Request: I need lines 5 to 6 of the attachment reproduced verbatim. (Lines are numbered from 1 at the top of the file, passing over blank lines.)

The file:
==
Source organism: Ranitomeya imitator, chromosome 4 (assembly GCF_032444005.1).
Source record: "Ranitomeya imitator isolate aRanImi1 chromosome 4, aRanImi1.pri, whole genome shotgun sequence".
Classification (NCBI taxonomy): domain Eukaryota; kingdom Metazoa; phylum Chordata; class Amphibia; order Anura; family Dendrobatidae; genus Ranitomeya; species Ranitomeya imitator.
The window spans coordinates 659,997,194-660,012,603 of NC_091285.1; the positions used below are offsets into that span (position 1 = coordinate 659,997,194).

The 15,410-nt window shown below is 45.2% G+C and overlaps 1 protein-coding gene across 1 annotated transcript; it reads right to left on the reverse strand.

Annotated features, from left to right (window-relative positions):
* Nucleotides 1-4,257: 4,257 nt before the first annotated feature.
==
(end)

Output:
The 15,410-nt window shown below is 45.2% G+C and overlaps 1 protein-coding gene across 1 annotated transcript; it reads right to left on the reverse strand.

Annotated features, from left to right (window-relative positions):